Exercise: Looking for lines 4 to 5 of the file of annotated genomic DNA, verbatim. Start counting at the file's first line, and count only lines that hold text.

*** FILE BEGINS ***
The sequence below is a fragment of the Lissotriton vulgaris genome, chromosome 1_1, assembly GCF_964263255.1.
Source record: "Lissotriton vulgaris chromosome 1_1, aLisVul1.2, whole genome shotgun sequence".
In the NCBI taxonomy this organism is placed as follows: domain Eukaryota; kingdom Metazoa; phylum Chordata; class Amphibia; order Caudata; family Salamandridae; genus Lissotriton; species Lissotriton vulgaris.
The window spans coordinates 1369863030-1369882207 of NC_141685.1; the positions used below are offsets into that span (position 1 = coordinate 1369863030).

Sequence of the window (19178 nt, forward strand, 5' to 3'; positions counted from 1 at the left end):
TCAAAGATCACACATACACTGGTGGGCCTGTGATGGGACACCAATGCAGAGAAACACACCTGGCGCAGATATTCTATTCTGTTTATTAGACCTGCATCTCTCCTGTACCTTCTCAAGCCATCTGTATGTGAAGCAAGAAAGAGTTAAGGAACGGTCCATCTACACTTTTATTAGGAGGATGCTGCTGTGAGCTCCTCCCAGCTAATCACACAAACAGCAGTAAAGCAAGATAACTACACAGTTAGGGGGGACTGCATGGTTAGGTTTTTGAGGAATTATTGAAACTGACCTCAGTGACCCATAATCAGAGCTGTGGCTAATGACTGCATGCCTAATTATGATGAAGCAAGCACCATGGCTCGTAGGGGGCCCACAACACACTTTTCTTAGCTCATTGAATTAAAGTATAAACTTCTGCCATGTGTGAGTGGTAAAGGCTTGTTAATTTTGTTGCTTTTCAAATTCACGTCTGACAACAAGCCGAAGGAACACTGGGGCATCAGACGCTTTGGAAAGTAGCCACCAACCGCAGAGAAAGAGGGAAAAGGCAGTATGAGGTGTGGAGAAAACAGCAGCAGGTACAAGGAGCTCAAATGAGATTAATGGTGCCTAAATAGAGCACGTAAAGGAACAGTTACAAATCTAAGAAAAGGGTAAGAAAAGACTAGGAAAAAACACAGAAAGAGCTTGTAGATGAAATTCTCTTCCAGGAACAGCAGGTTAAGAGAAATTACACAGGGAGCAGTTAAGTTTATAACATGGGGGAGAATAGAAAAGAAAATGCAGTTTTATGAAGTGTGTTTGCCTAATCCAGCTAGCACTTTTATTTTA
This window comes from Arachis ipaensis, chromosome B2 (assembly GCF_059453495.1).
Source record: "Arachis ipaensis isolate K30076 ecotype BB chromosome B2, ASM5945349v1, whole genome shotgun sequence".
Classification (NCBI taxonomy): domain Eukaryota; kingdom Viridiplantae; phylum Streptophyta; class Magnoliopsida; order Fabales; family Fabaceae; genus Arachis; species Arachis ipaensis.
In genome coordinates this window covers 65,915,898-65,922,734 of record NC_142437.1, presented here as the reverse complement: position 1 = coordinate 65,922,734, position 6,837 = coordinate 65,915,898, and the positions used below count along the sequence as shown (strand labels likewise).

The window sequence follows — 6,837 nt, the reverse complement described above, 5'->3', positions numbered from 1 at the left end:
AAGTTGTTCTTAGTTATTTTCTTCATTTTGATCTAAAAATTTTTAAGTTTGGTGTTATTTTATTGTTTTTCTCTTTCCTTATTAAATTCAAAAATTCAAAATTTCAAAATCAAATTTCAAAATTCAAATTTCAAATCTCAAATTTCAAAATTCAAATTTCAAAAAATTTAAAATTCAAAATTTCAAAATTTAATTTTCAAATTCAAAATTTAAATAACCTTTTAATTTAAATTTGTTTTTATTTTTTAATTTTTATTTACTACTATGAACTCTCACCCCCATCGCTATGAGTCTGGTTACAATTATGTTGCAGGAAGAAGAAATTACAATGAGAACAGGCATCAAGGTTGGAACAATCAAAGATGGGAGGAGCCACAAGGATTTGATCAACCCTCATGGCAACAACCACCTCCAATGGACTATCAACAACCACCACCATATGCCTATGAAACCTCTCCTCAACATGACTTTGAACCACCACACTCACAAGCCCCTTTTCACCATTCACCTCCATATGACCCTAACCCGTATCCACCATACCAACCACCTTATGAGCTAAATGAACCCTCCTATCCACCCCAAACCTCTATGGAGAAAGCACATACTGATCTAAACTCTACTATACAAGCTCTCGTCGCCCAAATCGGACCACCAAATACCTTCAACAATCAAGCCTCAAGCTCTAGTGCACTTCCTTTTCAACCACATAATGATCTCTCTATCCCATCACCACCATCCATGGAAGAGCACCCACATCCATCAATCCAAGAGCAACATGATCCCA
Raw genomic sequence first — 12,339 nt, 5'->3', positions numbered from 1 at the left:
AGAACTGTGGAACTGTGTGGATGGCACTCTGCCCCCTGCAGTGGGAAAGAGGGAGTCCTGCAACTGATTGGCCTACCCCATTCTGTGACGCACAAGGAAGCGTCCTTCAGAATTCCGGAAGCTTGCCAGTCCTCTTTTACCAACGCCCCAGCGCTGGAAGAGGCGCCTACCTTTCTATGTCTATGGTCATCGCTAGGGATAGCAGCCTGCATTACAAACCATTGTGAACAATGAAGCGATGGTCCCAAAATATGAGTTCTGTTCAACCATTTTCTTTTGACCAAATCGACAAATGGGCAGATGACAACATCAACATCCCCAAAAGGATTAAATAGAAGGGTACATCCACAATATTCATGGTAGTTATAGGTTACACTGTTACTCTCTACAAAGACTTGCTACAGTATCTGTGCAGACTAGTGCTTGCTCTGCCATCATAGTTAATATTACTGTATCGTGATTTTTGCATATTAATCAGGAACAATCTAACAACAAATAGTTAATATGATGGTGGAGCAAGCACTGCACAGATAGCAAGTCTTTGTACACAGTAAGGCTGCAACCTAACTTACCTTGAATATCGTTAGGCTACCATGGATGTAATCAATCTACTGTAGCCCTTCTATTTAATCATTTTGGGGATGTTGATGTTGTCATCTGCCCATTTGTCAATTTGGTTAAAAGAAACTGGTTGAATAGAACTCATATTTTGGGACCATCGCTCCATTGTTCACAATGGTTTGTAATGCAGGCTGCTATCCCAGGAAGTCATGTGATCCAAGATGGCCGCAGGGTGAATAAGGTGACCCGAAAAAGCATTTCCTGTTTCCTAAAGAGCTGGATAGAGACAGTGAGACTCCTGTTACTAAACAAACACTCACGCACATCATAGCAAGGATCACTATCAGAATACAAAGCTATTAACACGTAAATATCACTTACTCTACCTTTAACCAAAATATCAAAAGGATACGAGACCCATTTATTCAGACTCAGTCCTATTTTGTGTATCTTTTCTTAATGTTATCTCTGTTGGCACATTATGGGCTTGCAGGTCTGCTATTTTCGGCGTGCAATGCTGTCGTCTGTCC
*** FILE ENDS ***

The window spans coordinates 1369863030-1369882207 of NC_141685.1; the positions used below are offsets into that span (position 1 = coordinate 1369863030).

Sequence of the window (19178 nt, forward strand, 5' to 3'; positions counted from 1 at the left end):